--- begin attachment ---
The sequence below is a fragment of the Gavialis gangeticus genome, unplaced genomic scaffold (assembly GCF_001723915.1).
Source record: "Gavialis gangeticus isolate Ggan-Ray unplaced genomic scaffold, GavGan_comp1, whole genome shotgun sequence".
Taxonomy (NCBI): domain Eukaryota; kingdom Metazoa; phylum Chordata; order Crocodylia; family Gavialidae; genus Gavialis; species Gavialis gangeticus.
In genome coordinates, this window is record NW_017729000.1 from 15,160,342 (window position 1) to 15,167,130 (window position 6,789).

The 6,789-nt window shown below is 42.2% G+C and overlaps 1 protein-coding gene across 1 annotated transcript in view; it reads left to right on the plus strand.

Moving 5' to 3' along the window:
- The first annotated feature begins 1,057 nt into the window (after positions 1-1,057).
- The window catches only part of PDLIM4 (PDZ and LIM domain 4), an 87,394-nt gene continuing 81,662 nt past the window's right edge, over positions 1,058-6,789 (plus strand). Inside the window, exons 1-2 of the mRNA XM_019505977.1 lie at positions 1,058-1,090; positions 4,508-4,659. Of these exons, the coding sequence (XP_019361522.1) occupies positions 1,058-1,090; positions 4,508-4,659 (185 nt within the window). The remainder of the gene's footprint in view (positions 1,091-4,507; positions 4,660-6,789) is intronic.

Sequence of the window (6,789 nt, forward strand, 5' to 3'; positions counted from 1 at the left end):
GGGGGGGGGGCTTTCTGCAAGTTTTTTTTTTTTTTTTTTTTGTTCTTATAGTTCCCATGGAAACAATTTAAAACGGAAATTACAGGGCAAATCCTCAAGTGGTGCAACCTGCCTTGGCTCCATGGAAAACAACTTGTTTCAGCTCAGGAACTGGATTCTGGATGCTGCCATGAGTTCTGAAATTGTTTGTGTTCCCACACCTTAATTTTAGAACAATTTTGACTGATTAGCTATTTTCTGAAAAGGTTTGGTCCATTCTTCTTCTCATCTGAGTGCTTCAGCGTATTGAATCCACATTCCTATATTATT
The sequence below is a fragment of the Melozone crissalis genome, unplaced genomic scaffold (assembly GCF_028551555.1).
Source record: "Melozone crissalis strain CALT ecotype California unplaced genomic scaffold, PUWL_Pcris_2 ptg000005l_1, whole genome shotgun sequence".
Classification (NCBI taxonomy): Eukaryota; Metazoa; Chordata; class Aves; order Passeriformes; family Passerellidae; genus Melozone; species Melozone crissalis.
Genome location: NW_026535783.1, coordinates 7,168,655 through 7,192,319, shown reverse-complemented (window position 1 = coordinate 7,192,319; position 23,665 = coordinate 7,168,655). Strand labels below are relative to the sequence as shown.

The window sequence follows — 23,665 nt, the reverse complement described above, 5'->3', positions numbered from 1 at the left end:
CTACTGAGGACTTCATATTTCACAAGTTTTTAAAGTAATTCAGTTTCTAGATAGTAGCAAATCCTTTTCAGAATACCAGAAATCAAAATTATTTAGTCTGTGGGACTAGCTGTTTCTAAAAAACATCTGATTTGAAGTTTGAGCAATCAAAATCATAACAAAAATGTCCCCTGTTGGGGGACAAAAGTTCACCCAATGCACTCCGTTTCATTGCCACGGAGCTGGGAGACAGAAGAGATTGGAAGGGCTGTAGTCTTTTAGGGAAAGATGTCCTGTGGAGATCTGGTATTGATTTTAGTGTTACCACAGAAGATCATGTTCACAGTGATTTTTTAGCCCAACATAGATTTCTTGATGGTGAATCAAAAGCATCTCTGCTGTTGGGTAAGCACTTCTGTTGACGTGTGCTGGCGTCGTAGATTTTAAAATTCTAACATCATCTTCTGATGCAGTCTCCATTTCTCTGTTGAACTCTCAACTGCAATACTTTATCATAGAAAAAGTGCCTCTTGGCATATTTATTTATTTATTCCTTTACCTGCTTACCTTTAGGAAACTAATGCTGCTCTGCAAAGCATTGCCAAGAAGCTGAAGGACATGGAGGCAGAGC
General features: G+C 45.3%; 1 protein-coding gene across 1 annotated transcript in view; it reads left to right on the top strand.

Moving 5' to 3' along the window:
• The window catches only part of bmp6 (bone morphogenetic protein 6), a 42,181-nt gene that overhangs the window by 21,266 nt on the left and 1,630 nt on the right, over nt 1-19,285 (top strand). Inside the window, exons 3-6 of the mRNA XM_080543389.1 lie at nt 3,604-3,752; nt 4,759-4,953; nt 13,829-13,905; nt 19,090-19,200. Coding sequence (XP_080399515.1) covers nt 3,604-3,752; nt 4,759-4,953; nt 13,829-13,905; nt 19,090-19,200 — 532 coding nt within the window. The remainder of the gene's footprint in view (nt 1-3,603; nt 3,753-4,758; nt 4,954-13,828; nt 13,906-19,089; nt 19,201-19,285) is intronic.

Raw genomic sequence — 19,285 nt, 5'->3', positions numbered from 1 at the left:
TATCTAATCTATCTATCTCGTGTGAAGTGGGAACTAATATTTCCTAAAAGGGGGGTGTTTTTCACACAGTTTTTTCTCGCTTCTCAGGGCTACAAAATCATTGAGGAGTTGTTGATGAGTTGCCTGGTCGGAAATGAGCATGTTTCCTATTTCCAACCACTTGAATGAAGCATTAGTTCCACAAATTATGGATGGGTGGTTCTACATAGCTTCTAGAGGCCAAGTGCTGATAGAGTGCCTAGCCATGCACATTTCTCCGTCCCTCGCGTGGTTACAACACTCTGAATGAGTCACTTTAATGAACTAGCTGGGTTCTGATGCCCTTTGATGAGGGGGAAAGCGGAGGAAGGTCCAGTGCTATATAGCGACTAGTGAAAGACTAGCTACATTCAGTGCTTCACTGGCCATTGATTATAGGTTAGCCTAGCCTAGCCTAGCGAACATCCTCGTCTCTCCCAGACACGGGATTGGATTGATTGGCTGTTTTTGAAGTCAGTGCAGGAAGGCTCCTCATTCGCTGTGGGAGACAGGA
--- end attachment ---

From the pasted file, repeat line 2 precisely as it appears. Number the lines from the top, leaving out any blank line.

Source record: "Gavialis gangeticus isolate Ggan-Ray unplaced genomic scaffold, GavGan_comp1, whole genome shotgun sequence".